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Plucky Liverpool put six past a sorry Aston Villa and there's no-one left to blame.

James goes prose as Villa's latest loss defies belief.

Stu Forster/Getty Images

The yawning chasm opens up before you. Clinging on with all your life, you can feel your soul sucked into the eternal vacuums of time and space. Ninety minutes passed like ninety seconds and in those moments there's nothing except a constantly updating twitter feed. It reads like this.

'fuk of Randy learner' - @Villa4life

You wake. Your christened eyes open up, closing as the sun's rays beat against your dreary lids. A hand rises to offer them shelter with the shadow created from your fingers against your forehead. You take in the scenes, a mass of people leaving their church in defiance of that sacred law, handed down from a mountain and etched in stone: 'Don't leave before the final whistle!'.

Leandro Bacuna strolls around the pitch, but what can he do to save this game? Daniel Sturridge's arms bend and wave before the Holte End, after a trip to the underworld he is welcomed back to this one with a goal. Minutes later (or is it only seconds?) Micah Richards looks to the sky. It's Aston Villa nil, Liverpool two and he's seen this so many times before.

You glance around, programmes filled with pictures and interviews fly through the air - lies and lies told by those who want their hands firmly placed 'tween the seams of your pockets. Many are realising the con and the game is up as the Northerners plant a third into the grasp of the net.

Screams and jibes fly freely. The howls of the enraged thicken the air. They call for the head of one man, the absent king and in his stead, they target his mental bodyguards. The spears are out and they need to land somewhere, surely? Jubilation continues with a fourth. Liverpudlian cries of ecstasy fill the air as their hero meets the surge of the crowd. Between sock and sloppy kiss, Divock Origi is in heaven. Strangely, a Bayer Levurkusen cap can be seen within the rush.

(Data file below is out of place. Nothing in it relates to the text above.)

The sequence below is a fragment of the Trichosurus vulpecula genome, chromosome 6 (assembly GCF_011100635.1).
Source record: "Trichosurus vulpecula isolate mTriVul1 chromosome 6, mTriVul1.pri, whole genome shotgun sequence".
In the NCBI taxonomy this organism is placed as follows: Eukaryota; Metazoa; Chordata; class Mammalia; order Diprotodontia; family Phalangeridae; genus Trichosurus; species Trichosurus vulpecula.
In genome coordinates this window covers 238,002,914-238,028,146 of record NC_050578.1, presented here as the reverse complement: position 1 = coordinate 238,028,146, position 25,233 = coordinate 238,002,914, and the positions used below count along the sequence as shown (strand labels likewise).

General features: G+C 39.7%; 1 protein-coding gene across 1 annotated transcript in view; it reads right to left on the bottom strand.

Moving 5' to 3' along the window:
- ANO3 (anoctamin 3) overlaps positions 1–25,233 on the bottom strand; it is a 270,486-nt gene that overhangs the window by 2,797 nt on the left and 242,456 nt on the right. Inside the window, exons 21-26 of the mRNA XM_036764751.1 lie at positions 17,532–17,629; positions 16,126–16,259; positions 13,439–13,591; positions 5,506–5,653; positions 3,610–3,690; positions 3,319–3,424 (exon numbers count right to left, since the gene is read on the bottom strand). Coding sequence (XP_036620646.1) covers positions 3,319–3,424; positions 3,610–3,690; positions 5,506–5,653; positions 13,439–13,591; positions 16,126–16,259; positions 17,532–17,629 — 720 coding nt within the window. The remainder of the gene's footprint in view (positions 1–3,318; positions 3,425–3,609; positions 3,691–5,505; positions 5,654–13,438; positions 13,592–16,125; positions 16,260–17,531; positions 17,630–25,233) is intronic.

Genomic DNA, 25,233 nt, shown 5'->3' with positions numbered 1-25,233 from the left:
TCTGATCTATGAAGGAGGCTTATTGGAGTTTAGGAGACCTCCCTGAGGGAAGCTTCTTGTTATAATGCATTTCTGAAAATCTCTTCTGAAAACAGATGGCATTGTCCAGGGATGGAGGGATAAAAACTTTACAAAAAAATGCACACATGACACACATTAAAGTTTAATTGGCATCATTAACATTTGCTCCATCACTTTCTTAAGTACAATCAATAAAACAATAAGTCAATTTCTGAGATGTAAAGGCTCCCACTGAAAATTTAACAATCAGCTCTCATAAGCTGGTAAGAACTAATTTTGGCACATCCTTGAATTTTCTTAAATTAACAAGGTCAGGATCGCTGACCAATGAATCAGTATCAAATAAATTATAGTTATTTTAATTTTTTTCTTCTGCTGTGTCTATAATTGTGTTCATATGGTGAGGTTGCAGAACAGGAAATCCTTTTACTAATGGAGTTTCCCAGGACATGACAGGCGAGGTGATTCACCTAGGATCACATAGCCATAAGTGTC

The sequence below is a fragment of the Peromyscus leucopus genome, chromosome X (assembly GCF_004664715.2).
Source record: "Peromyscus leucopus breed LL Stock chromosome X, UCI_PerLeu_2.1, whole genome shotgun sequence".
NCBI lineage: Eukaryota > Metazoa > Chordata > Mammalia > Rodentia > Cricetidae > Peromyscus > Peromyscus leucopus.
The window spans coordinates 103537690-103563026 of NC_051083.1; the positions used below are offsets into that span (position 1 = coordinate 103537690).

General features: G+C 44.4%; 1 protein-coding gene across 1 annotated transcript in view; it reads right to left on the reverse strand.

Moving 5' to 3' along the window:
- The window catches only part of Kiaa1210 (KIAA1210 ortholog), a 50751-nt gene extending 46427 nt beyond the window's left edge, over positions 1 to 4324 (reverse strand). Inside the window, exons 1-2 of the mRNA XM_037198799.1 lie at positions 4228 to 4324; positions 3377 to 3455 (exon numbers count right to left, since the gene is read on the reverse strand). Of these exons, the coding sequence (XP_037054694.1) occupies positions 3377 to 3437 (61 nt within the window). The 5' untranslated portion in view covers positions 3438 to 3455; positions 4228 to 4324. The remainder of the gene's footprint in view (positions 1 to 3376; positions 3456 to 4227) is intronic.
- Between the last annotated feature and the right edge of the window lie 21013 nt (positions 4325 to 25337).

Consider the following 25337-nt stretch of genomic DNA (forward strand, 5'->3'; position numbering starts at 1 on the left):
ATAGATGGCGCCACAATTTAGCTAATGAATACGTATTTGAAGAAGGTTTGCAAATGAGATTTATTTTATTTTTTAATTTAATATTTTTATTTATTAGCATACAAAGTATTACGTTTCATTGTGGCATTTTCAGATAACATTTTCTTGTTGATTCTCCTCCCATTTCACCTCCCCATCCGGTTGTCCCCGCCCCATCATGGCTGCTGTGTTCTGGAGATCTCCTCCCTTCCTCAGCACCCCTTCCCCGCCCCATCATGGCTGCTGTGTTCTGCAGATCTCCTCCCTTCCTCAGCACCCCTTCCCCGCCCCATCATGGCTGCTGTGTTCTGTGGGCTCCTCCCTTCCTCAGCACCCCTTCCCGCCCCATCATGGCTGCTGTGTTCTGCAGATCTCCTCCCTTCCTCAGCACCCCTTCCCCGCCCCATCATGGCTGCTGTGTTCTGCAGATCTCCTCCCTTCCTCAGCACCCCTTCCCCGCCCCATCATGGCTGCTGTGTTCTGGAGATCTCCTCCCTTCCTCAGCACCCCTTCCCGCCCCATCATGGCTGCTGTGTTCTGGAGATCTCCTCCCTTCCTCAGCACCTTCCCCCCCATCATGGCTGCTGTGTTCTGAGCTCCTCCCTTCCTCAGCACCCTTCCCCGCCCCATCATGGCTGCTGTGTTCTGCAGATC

Gabby Agbonlahor sits broken on the ground, from the stands 'his brothers' heckle him. He limps off the pitch and is replaced. Another wreck to throw on the scrapheap that started in the year two-thousand and fifteen. A week away from heroics, he finds himself the villain, but for what reason? An elderly man sits, SLR camera held between his weakening hands, will this be his last visit to the Villa? Will he only ever bare witness to the streams of claret that are pumping so forcefully from the corpse of the lion? The same one he saw proudly standing on top of the words 'prepared', the motto that seems to be little more than a sardonic jab now.

Outside, fans pour past and vent into a microphone held by a young student. With no-one else to blame, with no-one else to fight and as the last breath wheezes out of their lion, slaughtered in their house, will they turn on each other? Fingers point so quickly and fans stream out of the ground. Those who are left will chant their war songs until it's all over. A bald Scotsman and a young Englishman applaud their fans whilst Joleon Lescott's ass sends out a tweet.